Considering A Dram Shop Case Against Fast Stop? Here's What You Need To Know
My firm has sued more bars for liquor law violations than any other in Texas. In my over 30 years of experience, I have repeatedly seen just how serious the consequences can be when bars over-serve alcohol. While the public might see or hear about a drunk driving accident from time to time, it's much less common to hear about the role that irresponsible bars play in those accidents. One of my goals is to raise awareness about the extent of this problem. To this end, I dedicate some of my time to investigating Texas Alcoholic Beverage Commission complaint records and reporting what I find here on my website. If you think you might have a dram shop (liquor liability) claim and would like to learn about how to proceed, please call me at (855) 326-0000.
Fast Stop is a convenience store located in Hereford, Texas. In recent years, it has attracted the attention of the TABC due to allegations of liquor law violations. In 2018 alone, authorities conducted two separate investigations into the store's alcohol sales practices.
In my experience, it's uncommon for a bar without a history of run-ins with the TABC to end up on the hook for contributing to a wrongful death or injury. Virtually every bar I have ever sued was already on the authorities' radar. That's why I pay close attention to bars with several recent complaints against them. The more investigations a bar has had, the greater my concern is that it could one day contribute to an accident.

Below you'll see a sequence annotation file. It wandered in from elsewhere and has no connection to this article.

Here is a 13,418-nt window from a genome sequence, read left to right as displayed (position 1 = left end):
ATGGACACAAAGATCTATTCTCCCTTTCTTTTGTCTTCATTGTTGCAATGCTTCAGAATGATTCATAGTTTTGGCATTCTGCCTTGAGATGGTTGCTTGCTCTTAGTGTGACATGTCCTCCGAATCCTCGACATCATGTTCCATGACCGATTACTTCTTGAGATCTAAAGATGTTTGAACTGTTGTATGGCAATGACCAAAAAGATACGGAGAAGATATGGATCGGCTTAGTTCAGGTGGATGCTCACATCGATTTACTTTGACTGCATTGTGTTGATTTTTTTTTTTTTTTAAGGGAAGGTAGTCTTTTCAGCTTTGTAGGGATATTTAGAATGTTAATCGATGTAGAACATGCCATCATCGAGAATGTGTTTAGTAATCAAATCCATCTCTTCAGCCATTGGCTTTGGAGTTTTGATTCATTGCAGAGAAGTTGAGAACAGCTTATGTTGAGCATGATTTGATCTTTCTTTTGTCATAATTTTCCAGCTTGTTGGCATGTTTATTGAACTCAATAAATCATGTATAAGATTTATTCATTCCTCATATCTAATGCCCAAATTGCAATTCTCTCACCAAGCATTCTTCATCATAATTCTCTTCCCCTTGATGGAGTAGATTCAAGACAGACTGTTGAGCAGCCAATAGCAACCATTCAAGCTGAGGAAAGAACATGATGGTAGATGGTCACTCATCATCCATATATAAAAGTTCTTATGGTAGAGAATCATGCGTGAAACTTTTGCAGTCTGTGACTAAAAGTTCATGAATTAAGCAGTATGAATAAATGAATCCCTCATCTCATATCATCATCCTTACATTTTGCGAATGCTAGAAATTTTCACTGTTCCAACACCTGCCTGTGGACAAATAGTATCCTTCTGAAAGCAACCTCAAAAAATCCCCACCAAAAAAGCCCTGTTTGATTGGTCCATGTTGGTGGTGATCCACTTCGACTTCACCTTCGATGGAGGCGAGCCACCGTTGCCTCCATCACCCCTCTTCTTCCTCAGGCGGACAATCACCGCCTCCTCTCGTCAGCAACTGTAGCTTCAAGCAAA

Note: Investigations are not proof of wrongdoing. However, if authorities investigate and fail to find evidence of a violation, it doesn't necessarily mean an establishment is innocent, either. The purpose of this article is simply to relay publicly-available information about incidents where the TABC has investigated Fast Stop for possible criminal or administrative violations.
TABC Investigations of Fast Stop in 2018
Hereford - 301 N 25 Mile Ave
Law enforcement contacted the TABC on 04/20/2018, alleging that the store sold alcohol to a minor.
Upon investigation, authorities were able to confirm the allegation, which they classified as both an administrative and criminal violation. The offending party was offered deferred adjudication and received probation for the criminal violation, while the TABC decided not to punish the store for the administrative violation. On 06/05/2018, the case came to a close.
A second law enforcement complaint, filed on 08/16/2018, accused the store of selling alcohol to a drunk person.
Authorities looked into the matter shortly thereafter. Even when the source of a complaint is a police officer, for most liquor law violations, the TABC requires either video footage of the incident or eyewitness testimony from one of its agents in order to take action. Having neither in this investigation, authorities decided to close the case on 10/11/2018.
Texas Law Says Accident Victims Can Sue Bad Bars
If you would like to learn more about Texas dram shop law (i.e. lawsuits against bars who play a role in injurious or fatal accidents), please visit our Texas Dram Shop Law Info Page.